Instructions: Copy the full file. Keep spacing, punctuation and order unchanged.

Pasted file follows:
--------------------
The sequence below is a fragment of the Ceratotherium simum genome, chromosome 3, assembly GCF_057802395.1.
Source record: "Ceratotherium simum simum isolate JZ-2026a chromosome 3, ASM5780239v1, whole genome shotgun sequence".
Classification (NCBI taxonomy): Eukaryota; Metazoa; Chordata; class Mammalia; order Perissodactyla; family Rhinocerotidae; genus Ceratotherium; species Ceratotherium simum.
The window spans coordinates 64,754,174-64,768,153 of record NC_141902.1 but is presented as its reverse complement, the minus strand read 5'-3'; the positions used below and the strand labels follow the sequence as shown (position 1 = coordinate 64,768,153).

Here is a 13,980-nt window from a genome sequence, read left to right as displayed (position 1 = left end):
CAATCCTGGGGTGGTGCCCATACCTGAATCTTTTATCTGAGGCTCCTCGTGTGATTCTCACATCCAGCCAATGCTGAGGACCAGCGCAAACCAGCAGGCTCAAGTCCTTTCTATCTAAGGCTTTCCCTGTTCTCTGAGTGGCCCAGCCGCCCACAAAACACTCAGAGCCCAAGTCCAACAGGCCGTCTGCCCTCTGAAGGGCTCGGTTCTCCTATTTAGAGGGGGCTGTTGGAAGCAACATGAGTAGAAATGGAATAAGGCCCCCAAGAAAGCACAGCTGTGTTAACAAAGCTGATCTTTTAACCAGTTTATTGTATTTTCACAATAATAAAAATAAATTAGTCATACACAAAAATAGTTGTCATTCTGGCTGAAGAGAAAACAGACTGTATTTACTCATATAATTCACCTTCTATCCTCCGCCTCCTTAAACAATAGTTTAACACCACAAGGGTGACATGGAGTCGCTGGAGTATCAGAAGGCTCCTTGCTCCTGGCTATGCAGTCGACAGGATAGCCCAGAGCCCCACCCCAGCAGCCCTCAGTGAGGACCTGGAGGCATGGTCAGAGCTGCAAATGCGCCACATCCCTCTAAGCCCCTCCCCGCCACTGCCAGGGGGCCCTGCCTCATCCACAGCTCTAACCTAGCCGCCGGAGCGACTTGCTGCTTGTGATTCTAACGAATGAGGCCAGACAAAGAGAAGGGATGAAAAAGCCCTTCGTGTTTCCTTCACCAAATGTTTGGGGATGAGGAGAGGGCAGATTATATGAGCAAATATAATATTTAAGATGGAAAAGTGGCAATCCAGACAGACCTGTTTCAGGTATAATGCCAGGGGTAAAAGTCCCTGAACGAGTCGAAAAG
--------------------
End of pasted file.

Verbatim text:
The sequence below is a fragment of the Ceratotherium simum genome, chromosome 3, assembly GCF_057802395.1.
Source record: "Ceratotherium simum simum isolate JZ-2026a chromosome 3, ASM5780239v1, whole genome shotgun sequence".
Classification (NCBI taxonomy): Eukaryota; Metazoa; Chordata; class Mammalia; order Perissodactyla; family Rhinocerotidae; genus Ceratotherium; species Ceratotherium simum.
The window spans coordinates 64,754,174-64,768,153 of record NC_141902.1 but is presented as its reverse complement, the minus strand read 5'-3'; the positions used below and the strand labels follow the sequence as shown (position 1 = coordinate 64,768,153).

Here is a 13,980-nt window from a genome sequence, read left to right as displayed (position 1 = left end):
CAATCCTGGGGTGGTGCCCATACCTGAATCTTTTATCTGAGGCTCCTCGTGTGATTCTCACATCCAGCCAATGCTGAGGACCAGCGCAAACCAGCAGGCTCAAGTCCTTTCTATCTAAGGCTTTCCCTGTTCTCTGAGTGGCCCAGCCGCCCACAAAACACTCAGAGCCCAAGTCCAACAGGCCGTCTGCCCTCTGAAGGGCTCGGTTCTCCTATTTAGAGGGGGCTGTTGGAAGCAACATGAGTAGAAATGGAATAAGGCCCCCAAGAAAGCACAGCTGTGTTAACAAAGCTGATCTTTTAACCAGTTTATTGTATTTTCACAATAATAAAAATAAATTAGTCATACACAAAAATAGTTGTCATTCTGGCTGAAGAGAAAACAGACTGTATTTACTCATATAATTCACCTTCTATCCTCCGCCTCCTTAAACAATAGTTTAACACCACAAGGGTGACATGGAGTCGCTGGAGTATCAGAAGGCTCCTTGCTCCTGGCTATGCAGTCGACAGGATAGCCCAGAGCCCCACCCCAGCAGCCCTCAGTGAGGACCTGGAGGCATGGTCAGAGCTGCAAATGCGCCACATCCCTCTAAGCCCCTCCCCGCCACTGCCAGGGGGCCCTGCCTCATCCACAGCTCTAACCTAGCCGCCGGAGCGACTTGCTGCTTGTGATTCTAACGAATGAGGCCAGACAAAGAGAAGGGATGAAAAAGCCCTTCGTGTTTCCTTCACCAAATGTTTGGGGATGAGGAGAGGGCAGATTATATGAGCAAATATAATATTTAAGATGGAAAAGTGGCAATCCAGACAGACCTGTTTCAGGTATAATGCCAGGGGTAAAAGTCCCTGAACGAGTCGAAAAG